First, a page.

Cheryl Heller

NexThought Monday: An Economy of Kindness

For most of my life I have been a fairly unremarkable participant in the capitalist economy in America – evolving, as I matured, from being paid for time worked to being paid for what I know and what I can do. That’s the typical progression for people in creative fields who make a living by helping businesses and other organizations fulfill their visions. It is an economy of exchange, value created for dollars earned. It’s the old-school-what-made-this-country-great economy where both parties benefit from the exchange, in contrast to the one we know from Wall Street where the dollars traded and the profits earned are the only outcomes, with value realized only for those doing the trading.

There is still another economy to be found in the world of social enterprise – an economy of scarcity. It is evolving as it matures as well. In the beginning of the explosion of mission-driven organizations, many people expected help would be given for free. It was noble to donate one’s time to people who were working to “save the world”. And so many of us did. Until every second person we knew decided to save the world.

It stands to reason that we will not ever, regardless of right-minded missions, make the social enterprise economy sustainable or scalable if we expect everyone to work with only soul-satisfaction as payment. Moreover, if help remains free, we lose one of the most important measures of its potential to ever become self-sustaining.

Reason aside, I have continued to strategically give about 25% of my time for the past ten years to people and organizations that I believe will have significant positive impact for others. I have done this without expectation – or frankly much hope – that things would ever change. I did this because I couldn’t think of anything more or better to do.

Something remarkable has happened, though, that I would never have noticed were it not for the fact that at this moment I need help myself that I could never hope to pay for with money. I find myself on the receiving end of this “kind” economy – helped by people I know and many that I don’t.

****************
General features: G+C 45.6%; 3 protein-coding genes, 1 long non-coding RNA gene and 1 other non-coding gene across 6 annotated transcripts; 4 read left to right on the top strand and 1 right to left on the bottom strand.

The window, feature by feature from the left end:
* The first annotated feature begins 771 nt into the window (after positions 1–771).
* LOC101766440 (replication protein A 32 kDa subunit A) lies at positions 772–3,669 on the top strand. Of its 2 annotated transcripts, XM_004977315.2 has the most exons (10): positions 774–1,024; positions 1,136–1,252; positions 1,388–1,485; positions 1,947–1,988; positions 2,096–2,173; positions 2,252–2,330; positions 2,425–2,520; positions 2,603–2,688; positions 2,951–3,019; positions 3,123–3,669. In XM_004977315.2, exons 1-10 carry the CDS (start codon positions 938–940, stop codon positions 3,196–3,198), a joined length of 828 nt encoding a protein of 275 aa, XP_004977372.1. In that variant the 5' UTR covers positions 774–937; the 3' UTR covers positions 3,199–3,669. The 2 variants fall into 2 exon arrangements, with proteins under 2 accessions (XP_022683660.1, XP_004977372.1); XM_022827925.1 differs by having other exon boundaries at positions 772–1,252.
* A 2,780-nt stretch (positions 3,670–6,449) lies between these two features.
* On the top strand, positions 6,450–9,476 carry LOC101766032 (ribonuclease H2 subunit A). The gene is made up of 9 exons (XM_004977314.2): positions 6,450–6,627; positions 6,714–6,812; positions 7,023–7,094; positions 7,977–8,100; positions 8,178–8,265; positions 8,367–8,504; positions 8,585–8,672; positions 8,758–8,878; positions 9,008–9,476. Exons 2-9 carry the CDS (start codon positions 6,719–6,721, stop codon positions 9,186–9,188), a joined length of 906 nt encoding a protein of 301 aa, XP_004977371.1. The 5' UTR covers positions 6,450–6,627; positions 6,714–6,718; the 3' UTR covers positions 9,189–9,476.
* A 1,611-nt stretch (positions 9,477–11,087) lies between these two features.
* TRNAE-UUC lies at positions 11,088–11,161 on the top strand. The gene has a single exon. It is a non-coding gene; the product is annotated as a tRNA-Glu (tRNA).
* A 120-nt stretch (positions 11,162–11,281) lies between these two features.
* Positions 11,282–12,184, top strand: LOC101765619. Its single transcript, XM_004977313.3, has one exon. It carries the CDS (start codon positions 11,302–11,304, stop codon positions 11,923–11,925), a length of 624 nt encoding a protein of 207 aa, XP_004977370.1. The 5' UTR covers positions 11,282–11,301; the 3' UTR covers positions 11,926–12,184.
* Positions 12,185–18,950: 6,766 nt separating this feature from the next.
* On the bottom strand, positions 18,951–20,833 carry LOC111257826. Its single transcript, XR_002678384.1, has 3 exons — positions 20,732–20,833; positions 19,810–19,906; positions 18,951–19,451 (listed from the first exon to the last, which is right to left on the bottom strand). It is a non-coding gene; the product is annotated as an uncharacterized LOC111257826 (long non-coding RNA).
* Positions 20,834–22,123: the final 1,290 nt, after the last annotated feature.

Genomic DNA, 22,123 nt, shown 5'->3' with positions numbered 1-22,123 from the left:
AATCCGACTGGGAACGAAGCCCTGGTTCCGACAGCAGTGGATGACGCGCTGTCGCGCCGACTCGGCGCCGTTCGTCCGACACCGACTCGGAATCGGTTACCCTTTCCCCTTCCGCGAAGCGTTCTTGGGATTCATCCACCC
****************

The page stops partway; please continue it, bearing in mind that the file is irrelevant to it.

The realization that there is an enormous networked resource to draw upon that is real, available and willing can’t be called a surprise but somehow is. There are people who will stop what they’re doing – some just for a moment (thank you Malcolm Gladwell), and others over an extended period of time – to become partners in the endeavor. This is value that no amount of money could buy because it is spontaneous and fueled by passion to contribute. Some of it comes from the people I have dedicated time to, and some from out of the blue.

It is a bank account that should never be balanced, should never be abstracted in the way that we treat or count money. Accountants have no role in it, and deposits cannot be made with the expectation that they can be withdrawn in the same form. It is an economy of relationships, of giving. The degree to which it is fungible makes money look as inflexible as it has in fact become.

Gwendolyn Hallsmith and Bernard Lietaer, in Creating Wealth, Growing Local Economies with Local Currencies, wisely wake us to the possibilities of new systems of exchange by matching unmet needs to underutilized resources. Exciting ideas indeed, but how long will it take for all the local economies to add up to global impact? Gar Alperovitz writes in America Beyond Capitalism that our current economic system, in which a very small number of people make all the money and are encouraged to share with everyone else, simply does not work and never will. Gar argues for a worker-owned model, with ownership shared by all participants. But a shift in our culture from greed to a willingness to share will not happen until we change our relationship with generosity first – recognizing, prototyping, honoring, enjoying, appreciating it so that it assumes a real and present value.

I’m not an economist, which is amusingly obvious to anyone who knows me, but I’m willing to be laughed at here and ask some questions of those of you who are.

Instead of trying to measure the value of everything we are and do in cash, what if we recognized a “pre-cash” economy and studied it as a legitimate on-ramp to money-generating enterprise?

How can we make it part of our mainstream economy? How can we spread it to people in the base of the pyramid who we can’t see, can’t talk to, and who don’t have obvious value to give in return?

What if we could evaluate its useful trajectory to making people and individuals financially solvent? Not all help is equal, after all, some of the kindness circulating in this economy is as useless as money poorly spent.

Could it ever become a kind of bank? Would the corporate world join this experiment and could it ever help them see the value derived in their quarterly earning statements?

What I now see all around me is that this economy of kindness is already gaining traction.

So what if we treat it like it’s real? What if we recognize it as the beginning of something; not automatically discounting it because it is the almighty dollar inchoate but not yet pocketable.

To those of you already heavily involved in this economy of kindness, thank you I am humbled by the help that has been offered and delivered.

Invest in kindness. It pays.

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Social Enterprise
poverty alleviation, social enterprise